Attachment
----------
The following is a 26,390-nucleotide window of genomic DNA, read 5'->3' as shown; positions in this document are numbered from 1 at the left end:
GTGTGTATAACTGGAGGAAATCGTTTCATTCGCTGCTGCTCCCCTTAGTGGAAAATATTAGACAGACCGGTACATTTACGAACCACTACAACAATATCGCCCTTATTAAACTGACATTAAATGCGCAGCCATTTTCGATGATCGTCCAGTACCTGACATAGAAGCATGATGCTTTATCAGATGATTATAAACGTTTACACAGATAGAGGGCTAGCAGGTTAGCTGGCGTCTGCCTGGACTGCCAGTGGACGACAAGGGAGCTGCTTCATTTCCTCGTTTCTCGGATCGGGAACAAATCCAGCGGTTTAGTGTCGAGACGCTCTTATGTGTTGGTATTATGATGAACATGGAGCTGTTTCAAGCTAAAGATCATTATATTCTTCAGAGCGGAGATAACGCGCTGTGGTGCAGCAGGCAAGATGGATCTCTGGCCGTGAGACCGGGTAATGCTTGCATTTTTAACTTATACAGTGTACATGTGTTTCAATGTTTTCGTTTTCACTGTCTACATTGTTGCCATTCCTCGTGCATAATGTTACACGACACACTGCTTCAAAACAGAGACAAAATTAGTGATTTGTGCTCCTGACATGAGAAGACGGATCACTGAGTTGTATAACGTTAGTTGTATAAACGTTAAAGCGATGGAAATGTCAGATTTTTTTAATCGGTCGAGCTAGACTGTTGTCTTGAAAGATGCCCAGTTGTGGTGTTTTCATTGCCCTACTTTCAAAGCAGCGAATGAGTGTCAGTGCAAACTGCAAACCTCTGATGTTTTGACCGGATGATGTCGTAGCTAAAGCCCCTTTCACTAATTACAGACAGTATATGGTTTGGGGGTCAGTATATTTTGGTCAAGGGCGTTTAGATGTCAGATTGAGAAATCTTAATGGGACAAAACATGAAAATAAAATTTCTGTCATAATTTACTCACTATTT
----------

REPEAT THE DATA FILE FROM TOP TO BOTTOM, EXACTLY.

The following is a 26,390-nucleotide window of genomic DNA, read 5'->3' as shown; positions in this document are numbered from 1 at the left end:
GTGTGTATAACTGGAGGAAATCGTTTCATTCGCTGCTGCTCCCCTTAGTGGAAAATATTAGACAGACCGGTACATTTACGAACCACTACAACAATATCGCCCTTATTAAACTGACATTAAATGCGCAGCCATTTTCGATGATCGTCCAGTACCTGACATAGAAGCATGATGCTTTATCAGATGATTATAAACGTTTACACAGATAGAGGGCTAGCAGGTTAGCTGGCGTCTGCCTGGACTGCCAGTGGACGACAAGGGAGCTGCTTCATTTCCTCGTTTCTCGGATCGGGAACAAATCCAGCGGTTTAGTGTCGAGACGCTCTTATGTGTTGGTATTATGATGAACATGGAGCTGTTTCAAGCTAAAGATCATTATATTCTTCAGAGCGGAGATAACGCGCTGTGGTGCAGCAGGCAAGATGGATCTCTGGCCGTGAGACCGGGTAATGCTTGCATTTTTAACTTATACAGTGTACATGTGTTTCAATGTTTTCGTTTTCACTGTCTACATTGTTGCCATTCCTCGTGCATAATGTTACACGACACACTGCTTCAAAACAGAGACAAAATTAGTGATTTGTGCTCCTGACATGAGAAGACGGATCACTGAGTTGTATAACGTTAGTTGTATAAACGTTAAAGCGATGGAAATGTCAGATTTTTTTAATCGGTCGAGCTAGACTGTTGTCTTGAAAGATGCCCAGTTGTGGTGTTTTCATTGCCCTACTTTCAAAGCAGCGAATGAGTGTCAGTGCAAACTGCAAACCTCTGATGTTTTGACCGGATGATGTCGTAGCTAAAGCCCCTTTCACTAATTACAGACAGTATATGGTTTGGGGGTCAGTATATTTTGGTCAAGGGCGTTTAGATGTCAGATTGAGAAATCTTAATGGGACAAAACATGAAAATAAAATTTCTGTCATAATTTACTCACTATTT